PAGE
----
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[personal profile] shewhomust
What do you write about an annual tradition? Every year is the same, every year is different. Yesterday was the wettest Gala I have ever attended, and the first when I have had any connection, however tenuous, to one of the bands.

[ profile] samarcand and family were in Durham with the NASUWT, so we gave them breakfast and then left home earlier than usual to join their banners, and their (very impressive) band; a brisk walk, hurrying to keep up, from the County Hospital to halfway up Silver Street, and then an hour or so waiting our turn to move off.

Music holder

We amused ourselves as best we could, wandering around taking pictures*, and eventually abandoned ship and made for the green hillside outside the prison which is our regular vantage point. While we were there, we were surveyed by a lady with a long and complicated questionnaire about the Brass Festival; [ profile] durham_rambler and I agreed to answer questions about the Gala if we could also give feedback about the previous event we had attended. We told her pretty much what I have already ranted about here, and felt better for having said it to the people concerned; this was much easier than answering the same questions about the Gala - "How did you hear about today's event?" (it's the Gala! it happens every year!) "What do you think of the venue?"... We took pleasure in answering "How could the event be improved?" with "Persuade the leader of the Labour Party to attend!" (I don't think the presence of Ed Milliband would increase my enjoyment of the Big Meeting, but it might be good for him).

Then down to the Racecourse for the speeches. This isn't solid statistical evidence of anything, but I had the impression that there were an awful lot of people there, and that more of them than usual had large quantities of alcohol with them; family groups had great multipacks of beer, and there were cans and bottles everywhere. There's always plenty of drinking at the Big Meeting, but I wonder whether more of it this year was off-sales, and less in pubs. The crowds outside the pubs and clubs were less noticeable, but the weather may have had something to do with that.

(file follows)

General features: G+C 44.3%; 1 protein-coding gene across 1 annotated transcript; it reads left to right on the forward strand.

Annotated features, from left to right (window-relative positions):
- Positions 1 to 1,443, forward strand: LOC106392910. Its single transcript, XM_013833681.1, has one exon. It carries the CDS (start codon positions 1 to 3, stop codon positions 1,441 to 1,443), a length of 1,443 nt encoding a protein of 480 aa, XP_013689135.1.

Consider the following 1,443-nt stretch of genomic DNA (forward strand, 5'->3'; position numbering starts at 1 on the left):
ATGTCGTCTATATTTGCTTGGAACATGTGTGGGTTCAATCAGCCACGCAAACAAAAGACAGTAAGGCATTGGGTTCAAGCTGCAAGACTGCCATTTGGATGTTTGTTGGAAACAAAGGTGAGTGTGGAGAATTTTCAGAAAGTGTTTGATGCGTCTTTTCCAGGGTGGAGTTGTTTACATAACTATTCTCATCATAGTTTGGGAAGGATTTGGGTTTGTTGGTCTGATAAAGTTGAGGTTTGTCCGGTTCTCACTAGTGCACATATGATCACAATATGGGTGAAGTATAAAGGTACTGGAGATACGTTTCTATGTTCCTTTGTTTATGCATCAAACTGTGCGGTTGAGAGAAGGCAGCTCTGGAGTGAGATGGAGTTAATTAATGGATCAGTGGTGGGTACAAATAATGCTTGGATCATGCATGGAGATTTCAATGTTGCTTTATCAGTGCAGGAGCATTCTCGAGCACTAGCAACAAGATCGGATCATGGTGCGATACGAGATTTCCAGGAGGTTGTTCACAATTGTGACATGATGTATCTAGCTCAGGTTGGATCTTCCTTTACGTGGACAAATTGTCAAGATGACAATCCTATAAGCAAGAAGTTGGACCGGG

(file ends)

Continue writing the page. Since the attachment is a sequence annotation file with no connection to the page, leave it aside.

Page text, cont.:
The first time it started to rain, I wasn't much bothered by it: there was a shower, it stopped, the sun came out, I dried off (and my annual treat of chips and curry sauce also helped me warm up!). It was less of an annoyance than the very noisy amplification, which made even the best speakers hard to listen to. The second time it rained, the rain was heavier and lasted longer. I was drenched and didn't have time to dry off before it started again. We took refuge in one of the tents, but emerged in time to hear a brief and touching speech from one of the rescued Chilean miners (the BBC names the two men present as Carlos Barrios Contrera and Carlos Bugueno Alfara; we heard one man speak and one translate, but I didn't get the names), and later to hear Kathryn Tickell play, and then introduce the Trimdon Concert Brass Band who played the piece she had written for them, Bobby Shaftoe in Trimdon.

By which time I was desperate for caffeine, and we fought our way through the crowds to the café on Elvet Bridge to which [ profile] weegoddess had introduced me, and had coffee and red velvet fudge cake.

*I'm not good at photographing people and crowds. In the end I decided that only three of yesterday's photos were worth posting to Flickr: the one posted above, one of Kathryn Tickell which works because having so many pixels to play with allows ruthless cropping and still leaves a reasonable sized image, and a sunflower in a garden we passed on the way home.

Date: 2011-07-10 05:04 pm (UTC)
From: [identity profile]
Well, I suppose these events are a bit like solstices and christmasses "How did you hear about today's event?" (it's the Gala! it happens every year!) but still take place just once a year? I love his Christmas Not Just Once A Year short story with the mechanic angels whispering "Frieden, Frieden" (Peace, Peace) all year round...

I quite like that kind of tradition (not necessarily accompanied by mecanical angels, I´d take more real ones just for a change
In a way one knows exactly what to expect which gives it that childhood feeling of delightful expectation and then ditto repetition and there is often something touchingly human and down-to-earth about local feasts: people in homemade costumes, schoolbands in uniform, that kind of thing.